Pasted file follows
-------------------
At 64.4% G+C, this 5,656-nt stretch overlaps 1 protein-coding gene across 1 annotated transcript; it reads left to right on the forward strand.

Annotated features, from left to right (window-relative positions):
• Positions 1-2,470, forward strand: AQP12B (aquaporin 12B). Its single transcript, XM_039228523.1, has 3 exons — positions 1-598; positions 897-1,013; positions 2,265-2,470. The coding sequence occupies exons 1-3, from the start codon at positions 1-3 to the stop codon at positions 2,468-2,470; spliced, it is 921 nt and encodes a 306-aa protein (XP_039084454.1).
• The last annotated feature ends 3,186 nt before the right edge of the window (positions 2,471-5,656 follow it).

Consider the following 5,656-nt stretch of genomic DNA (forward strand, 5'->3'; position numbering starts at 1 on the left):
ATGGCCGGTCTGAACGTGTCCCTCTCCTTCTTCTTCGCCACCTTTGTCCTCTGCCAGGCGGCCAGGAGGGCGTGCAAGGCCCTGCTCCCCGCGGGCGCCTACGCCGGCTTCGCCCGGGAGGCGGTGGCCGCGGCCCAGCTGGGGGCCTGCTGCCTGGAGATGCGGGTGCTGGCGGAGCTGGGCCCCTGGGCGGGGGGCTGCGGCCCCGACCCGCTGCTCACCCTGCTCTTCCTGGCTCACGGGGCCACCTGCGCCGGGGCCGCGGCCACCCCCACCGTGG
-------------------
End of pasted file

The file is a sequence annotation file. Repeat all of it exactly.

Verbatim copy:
At 64.4% G+C, this 5,656-nt stretch overlaps 1 protein-coding gene across 1 annotated transcript; it reads left to right on the forward strand.

Annotated features, from left to right (window-relative positions):
• Positions 1-2,470, forward strand: AQP12B (aquaporin 12B). Its single transcript, XM_039228523.1, has 3 exons — positions 1-598; positions 897-1,013; positions 2,265-2,470. The coding sequence occupies exons 1-3, from the start codon at positions 1-3 to the stop codon at positions 2,468-2,470; spliced, it is 921 nt and encodes a 306-aa protein (XP_039084454.1).
• The last annotated feature ends 3,186 nt before the right edge of the window (positions 2,471-5,656 follow it).

Consider the following 5,656-nt stretch of genomic DNA (forward strand, 5'->3'; position numbering starts at 1 on the left):
ATGGCCGGTCTGAACGTGTCCCTCTCCTTCTTCTTCGCCACCTTTGTCCTCTGCCAGGCGGCCAGGAGGGCGTGCAAGGCCCTGCTCCCCGCGGGCGCCTACGCCGGCTTCGCCCGGGAGGCGGTGGCCGCGGCCCAGCTGGGGGCCTGCTGCCTGGAGATGCGGGTGCTGGCGGAGCTGGGCCCCTGGGCGGGGGGCTGCGGCCCCGACCCGCTGCTCACCCTGCTCTTCCTGGCTCACGGGGCCACCTGCGCCGGGGCCGCGGCCACCCCCACCGTGG